## Monday, April 10, 2017

### Using the Error Function to Evaluate Expected Values

Excel's error function, ERF(x), can be used to evaluate the probabilities for the intervals in a histogram and their expected values. The probability integral, p, below is simplified by the use of a z-score eliminating the standard deviation found in a normal probability distribution. The error function is simplified even further since the factor of 1/2 is missing from the exponential so its arguments require the z-scores a and b of the interval to be divided by the square root of 2. This can be done for the deviations for the times of the Spring Equinoxes. Formulas for binomial distribution can be use to compute the expected value, k=np, for an interval once the probability is known and also the deviation, δk, for the expected value. δk2=np(1-p). The z-scores for the observed counts is found in the last column and gives us a measure of how good the counts for the intervals are. One would expect nearly all the observations to be within 3z for the interval as is the case.

So even though the Earth's orbit deviates in a complicated spiral motion from the Keplerian ellipse, the observed deviations time of the Equinoxes appears to be random.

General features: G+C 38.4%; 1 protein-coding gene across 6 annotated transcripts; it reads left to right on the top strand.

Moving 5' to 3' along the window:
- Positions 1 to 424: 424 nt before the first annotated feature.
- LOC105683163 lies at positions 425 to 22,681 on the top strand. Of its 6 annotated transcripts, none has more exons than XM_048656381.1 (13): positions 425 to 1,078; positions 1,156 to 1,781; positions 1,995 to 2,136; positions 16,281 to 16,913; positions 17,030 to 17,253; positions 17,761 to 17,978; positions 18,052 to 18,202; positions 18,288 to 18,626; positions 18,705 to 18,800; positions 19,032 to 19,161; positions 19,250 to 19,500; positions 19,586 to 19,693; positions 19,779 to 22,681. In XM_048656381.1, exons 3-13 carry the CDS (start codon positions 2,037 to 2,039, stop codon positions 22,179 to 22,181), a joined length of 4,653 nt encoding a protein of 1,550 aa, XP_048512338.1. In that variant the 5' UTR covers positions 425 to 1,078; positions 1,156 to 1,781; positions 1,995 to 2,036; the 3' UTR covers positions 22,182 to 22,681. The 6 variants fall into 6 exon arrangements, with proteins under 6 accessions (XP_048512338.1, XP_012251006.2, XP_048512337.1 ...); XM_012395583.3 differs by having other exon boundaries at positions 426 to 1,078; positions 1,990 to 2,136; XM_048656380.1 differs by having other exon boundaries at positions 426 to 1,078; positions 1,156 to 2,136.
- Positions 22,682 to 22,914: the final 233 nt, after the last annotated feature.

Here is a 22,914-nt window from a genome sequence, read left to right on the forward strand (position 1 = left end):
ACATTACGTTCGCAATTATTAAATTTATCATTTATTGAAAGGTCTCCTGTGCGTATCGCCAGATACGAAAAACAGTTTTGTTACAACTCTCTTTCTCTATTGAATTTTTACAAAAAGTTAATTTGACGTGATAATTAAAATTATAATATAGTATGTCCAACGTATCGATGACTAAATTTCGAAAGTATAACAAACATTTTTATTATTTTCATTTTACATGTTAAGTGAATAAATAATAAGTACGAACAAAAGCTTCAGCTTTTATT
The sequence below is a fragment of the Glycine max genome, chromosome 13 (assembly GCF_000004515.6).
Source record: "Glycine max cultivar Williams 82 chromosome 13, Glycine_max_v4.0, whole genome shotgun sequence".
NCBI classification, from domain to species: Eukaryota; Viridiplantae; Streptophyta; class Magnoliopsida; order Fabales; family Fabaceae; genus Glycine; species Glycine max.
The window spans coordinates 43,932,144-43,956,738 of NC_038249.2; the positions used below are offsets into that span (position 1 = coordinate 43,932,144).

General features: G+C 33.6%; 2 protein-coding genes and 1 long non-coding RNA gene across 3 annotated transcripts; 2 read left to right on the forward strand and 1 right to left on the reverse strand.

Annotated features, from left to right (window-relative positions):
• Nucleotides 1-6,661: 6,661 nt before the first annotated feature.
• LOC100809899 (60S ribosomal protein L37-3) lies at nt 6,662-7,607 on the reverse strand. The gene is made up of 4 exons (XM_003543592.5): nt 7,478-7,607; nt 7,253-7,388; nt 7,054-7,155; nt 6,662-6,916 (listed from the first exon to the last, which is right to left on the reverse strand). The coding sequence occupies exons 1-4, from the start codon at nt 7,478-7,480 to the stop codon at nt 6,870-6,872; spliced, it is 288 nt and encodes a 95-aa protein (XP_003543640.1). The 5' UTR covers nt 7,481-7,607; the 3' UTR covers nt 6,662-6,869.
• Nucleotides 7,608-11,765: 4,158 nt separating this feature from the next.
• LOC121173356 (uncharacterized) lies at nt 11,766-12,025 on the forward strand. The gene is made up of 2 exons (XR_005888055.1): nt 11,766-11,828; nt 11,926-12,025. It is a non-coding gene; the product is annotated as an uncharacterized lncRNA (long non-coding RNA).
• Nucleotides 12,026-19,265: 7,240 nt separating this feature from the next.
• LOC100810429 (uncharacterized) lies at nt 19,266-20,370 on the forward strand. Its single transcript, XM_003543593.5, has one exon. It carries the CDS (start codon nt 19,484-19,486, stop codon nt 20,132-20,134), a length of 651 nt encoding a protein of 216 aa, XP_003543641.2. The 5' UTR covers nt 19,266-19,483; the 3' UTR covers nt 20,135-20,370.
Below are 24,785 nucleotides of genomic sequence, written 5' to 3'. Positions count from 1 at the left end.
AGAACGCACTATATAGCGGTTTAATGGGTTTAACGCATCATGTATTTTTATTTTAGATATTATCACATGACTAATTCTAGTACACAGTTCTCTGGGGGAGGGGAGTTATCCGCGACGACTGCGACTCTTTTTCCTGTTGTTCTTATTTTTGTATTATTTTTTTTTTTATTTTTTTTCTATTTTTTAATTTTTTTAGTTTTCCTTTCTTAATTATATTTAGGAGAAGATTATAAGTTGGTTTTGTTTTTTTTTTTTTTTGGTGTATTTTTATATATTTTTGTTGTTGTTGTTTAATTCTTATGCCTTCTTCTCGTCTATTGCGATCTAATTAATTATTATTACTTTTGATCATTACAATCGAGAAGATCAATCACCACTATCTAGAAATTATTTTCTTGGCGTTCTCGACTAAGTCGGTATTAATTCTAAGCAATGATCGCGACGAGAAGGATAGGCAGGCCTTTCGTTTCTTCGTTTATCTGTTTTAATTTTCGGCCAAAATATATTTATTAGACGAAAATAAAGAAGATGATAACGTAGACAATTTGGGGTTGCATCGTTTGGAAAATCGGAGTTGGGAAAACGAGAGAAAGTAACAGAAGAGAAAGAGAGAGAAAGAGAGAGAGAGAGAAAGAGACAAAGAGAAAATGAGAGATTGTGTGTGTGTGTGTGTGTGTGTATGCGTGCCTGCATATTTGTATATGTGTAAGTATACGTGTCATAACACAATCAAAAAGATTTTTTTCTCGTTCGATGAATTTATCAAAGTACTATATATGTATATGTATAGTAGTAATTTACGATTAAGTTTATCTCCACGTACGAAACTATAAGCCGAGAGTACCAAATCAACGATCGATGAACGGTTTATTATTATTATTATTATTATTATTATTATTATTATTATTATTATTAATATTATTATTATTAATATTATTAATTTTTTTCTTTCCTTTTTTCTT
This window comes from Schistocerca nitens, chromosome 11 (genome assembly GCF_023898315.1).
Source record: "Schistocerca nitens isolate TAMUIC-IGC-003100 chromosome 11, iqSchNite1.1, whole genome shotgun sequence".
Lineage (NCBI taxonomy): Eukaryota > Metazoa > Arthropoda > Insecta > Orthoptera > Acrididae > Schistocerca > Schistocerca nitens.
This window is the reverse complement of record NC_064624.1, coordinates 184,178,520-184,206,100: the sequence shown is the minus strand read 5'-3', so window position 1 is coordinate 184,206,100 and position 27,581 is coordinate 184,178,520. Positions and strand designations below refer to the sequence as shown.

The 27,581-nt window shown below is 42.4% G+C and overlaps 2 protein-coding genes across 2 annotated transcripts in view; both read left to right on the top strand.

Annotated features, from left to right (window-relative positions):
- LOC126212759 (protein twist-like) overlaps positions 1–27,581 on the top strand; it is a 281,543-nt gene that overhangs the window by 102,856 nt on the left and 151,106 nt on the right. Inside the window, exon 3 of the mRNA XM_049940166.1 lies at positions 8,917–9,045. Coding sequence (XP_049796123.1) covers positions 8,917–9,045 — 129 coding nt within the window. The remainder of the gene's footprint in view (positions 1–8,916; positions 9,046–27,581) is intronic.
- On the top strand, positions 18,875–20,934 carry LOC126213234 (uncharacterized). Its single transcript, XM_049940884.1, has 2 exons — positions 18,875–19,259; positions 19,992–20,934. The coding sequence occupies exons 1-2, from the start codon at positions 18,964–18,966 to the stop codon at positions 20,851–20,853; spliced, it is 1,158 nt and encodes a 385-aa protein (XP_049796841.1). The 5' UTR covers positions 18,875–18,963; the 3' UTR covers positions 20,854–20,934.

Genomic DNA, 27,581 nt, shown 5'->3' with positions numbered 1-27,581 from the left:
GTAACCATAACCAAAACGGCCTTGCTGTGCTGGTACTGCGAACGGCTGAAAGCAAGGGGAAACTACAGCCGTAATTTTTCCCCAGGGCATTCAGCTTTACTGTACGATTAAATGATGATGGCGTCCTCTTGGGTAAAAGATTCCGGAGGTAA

Supplemental (Apr 10): Another way of looking at the analysis above is that we compared the distribution for the deviations in time with a normal distribution. The z-scores in the last column indicate the central peak is somewhat flattened and the "outliers" at the ends are under represented in our sample. I had a part-time job in the Physics Shop while attending university and one of my teachers used a bean machine to study the statistics. He said that the distributions he was getting were not what was expected. We considered the possibility that the balls might be gaining a little momentum as they fell and were more likely to bounce off the pins and move outwards or the pins may get bent after prolonged use. But rare events are less likely to be represented in a sample and the peak may be more likely to lose its balls than gain them if the total number of balls is small.